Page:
Dr. J.: The actual work of organizing is always done by a few men.

Dr. S.: Too few to suit the average fellow. A great many "members" are beginning to feel that there is considerable work left undone and that the numerous finely

*This chat took place about October 29, 1919, just following the close of a clinical congress which was held in New York City at that time.

Dr. J.: Members of the "College" have pledged themselves not to split fees.

Dr. S.: The less said about that the better.

Dr. J. I am certain the older members of the "College" do not split fees.

Dr. S. They do not have to; they were already


established when the "College" was organized. But the young struggling surgeons-what are they to do? They are certainly up against it, particularly when the older men gobble up everything in sight by operating for "any old fee." What provision has the "College" made for the young surgeon?

Dr. J.: No one helped the older surgeons to establish themselves.

Dr. S. Some of our best-known surgeons, in the various Metropolitan districts, have gained their practice and reputations by the very methods which are being condemned by them now.

Dr. J. It is certainly an evil and it is degrading the profession and, therefore, must be stopped some time.

Dr. S. Quite true, but the surgeons do not go about it in the right way. As long as the surgeons will not take into their calculations the family doctors, who have to struggle to make a decent living in the practice of medicine, so long will they not succeed in eliminating the secret division of fees. The family doctors have learned to shun some of the surgeons with self-bestowed degrees. They find many a competent surgeon who never did, and never will, make an application for admission to the "College."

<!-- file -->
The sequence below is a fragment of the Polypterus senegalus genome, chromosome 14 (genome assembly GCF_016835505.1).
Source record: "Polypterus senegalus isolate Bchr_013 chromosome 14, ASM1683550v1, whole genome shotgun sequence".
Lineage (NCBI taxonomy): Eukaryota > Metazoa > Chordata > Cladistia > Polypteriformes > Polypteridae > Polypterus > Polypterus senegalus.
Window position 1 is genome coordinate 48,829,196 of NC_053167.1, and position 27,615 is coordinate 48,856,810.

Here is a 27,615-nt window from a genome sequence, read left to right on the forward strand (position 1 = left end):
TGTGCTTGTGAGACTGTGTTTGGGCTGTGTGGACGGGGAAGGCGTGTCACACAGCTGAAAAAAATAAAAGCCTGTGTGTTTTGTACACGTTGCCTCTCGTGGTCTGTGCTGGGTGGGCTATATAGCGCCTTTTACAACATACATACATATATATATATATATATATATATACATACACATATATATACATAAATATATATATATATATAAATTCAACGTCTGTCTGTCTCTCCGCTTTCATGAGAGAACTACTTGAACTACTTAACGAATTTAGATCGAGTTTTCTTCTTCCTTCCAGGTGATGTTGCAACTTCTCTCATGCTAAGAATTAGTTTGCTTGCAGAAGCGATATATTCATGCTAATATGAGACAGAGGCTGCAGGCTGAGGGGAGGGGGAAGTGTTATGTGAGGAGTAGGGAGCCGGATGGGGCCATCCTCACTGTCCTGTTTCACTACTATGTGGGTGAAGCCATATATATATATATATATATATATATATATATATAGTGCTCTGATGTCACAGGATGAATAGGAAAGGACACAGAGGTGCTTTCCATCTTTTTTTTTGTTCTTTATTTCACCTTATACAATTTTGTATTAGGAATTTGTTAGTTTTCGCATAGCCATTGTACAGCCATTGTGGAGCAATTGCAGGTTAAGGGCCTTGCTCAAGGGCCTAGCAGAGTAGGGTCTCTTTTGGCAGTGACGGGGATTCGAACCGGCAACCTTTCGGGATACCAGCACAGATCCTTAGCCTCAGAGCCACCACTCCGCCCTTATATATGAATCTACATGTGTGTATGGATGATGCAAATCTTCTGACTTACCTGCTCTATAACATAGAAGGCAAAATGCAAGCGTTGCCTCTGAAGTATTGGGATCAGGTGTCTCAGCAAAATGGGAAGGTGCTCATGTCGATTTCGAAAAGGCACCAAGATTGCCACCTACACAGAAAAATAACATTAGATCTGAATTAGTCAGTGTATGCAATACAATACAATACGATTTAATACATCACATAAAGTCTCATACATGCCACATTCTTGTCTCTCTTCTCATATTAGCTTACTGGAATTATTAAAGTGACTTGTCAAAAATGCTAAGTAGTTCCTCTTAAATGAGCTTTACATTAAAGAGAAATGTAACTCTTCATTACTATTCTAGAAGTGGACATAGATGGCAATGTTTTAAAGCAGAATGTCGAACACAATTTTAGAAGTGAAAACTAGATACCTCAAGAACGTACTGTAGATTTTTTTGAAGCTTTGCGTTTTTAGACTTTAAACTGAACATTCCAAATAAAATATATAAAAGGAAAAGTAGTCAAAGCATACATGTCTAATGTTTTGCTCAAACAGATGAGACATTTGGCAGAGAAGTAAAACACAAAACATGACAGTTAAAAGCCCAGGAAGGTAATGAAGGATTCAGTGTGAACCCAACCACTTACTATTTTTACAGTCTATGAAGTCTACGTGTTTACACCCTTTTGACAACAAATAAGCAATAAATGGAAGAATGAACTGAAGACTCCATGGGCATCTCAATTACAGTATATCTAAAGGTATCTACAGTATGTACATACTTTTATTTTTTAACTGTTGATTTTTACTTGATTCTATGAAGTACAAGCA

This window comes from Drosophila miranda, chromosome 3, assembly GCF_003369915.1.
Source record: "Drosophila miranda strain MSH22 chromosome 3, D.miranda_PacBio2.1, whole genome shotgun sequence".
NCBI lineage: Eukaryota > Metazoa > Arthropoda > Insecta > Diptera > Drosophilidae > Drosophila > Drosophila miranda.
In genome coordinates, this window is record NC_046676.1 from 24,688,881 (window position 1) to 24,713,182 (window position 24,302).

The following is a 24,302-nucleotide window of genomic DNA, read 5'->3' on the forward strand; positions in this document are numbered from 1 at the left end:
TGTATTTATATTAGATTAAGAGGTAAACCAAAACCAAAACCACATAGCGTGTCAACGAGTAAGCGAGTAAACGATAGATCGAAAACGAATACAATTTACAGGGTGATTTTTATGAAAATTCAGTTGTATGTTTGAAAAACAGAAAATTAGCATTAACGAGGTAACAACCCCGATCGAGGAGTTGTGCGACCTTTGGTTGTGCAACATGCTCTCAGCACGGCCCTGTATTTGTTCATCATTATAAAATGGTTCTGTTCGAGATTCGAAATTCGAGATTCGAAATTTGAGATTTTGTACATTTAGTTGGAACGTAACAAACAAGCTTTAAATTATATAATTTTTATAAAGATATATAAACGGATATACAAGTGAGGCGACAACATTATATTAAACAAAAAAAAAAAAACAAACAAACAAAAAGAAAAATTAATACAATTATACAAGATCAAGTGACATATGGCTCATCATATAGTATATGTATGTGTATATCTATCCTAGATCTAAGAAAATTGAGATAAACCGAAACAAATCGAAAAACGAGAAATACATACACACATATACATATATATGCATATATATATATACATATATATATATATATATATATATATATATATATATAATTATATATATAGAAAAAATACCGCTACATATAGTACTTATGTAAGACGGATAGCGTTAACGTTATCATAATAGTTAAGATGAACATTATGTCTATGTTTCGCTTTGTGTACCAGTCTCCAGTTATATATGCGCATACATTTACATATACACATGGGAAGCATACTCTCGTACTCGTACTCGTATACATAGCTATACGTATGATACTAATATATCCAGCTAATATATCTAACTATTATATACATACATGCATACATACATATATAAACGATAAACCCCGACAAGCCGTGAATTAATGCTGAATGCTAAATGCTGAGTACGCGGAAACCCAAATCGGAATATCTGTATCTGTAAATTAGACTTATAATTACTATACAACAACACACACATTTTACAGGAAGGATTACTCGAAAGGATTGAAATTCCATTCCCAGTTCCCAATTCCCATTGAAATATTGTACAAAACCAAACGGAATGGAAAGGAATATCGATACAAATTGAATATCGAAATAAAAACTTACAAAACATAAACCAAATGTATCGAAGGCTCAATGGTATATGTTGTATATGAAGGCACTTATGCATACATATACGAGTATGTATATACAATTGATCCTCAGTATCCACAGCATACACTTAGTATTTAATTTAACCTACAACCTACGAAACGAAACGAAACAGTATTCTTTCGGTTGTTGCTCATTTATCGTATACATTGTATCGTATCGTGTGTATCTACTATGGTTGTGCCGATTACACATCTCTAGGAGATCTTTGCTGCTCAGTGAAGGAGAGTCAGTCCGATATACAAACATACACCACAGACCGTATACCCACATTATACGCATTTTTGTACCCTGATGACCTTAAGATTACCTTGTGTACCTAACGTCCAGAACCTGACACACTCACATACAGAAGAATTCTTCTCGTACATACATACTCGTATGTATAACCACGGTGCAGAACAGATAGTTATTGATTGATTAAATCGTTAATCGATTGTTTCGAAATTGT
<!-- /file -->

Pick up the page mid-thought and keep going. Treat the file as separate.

Dr. J.: The aim of the "College of Surgeons" is to have every competent surgeon as one of its members and then to educate the public to the fact that only those who are fellows of the college are competent to do



Dr. S. That will never happen as long as we have anti-trust laws on our statute books. The surgeons must realize that they are not the "whole show" in any surgical operation, and not dismiss the services of the family physician for two or five dollars while they ask for themselves a fee which is as much as the patient "can afford to pay"-and nowadays everyone is able to pay at least two-hundred and fifty dollars for an operation.

Dr. J.: Why do not the family doctors insist upon better pay for their services?

Dr. S. They try hard enough, but the public won't stand for it. It takes a surgeon to frighten a sick

man, and not infrequently a patient will pawn a month's salary to pay for the removal of a normal appendix or



Dr. J. Wrong diagnosis cannot always be avoided. Dr. S.: A mistaken diagnosis by the family physician only costs two or three dollars, while that by the surgeon costs usually two hundred or three hundred dollars; at least, in such cases the surgeon ought to give a part of the fee to the family doctors, in order to equalize things for those responsible for the mistake. Many a family physician would not wish for more from many a


Dr. J.: The eradication of the secret division of fees is not the only function of the "College."

Dr. S.: The conclusion one arrives at after attending the annual meetings, and also from reading some of the literature, is that it is the most important problem the "College" is called upon to solve, and so far they have not accomplished it.

Dr. J.: They are also trying to raise the standards of medical education and to improve the hospitals throughout the country.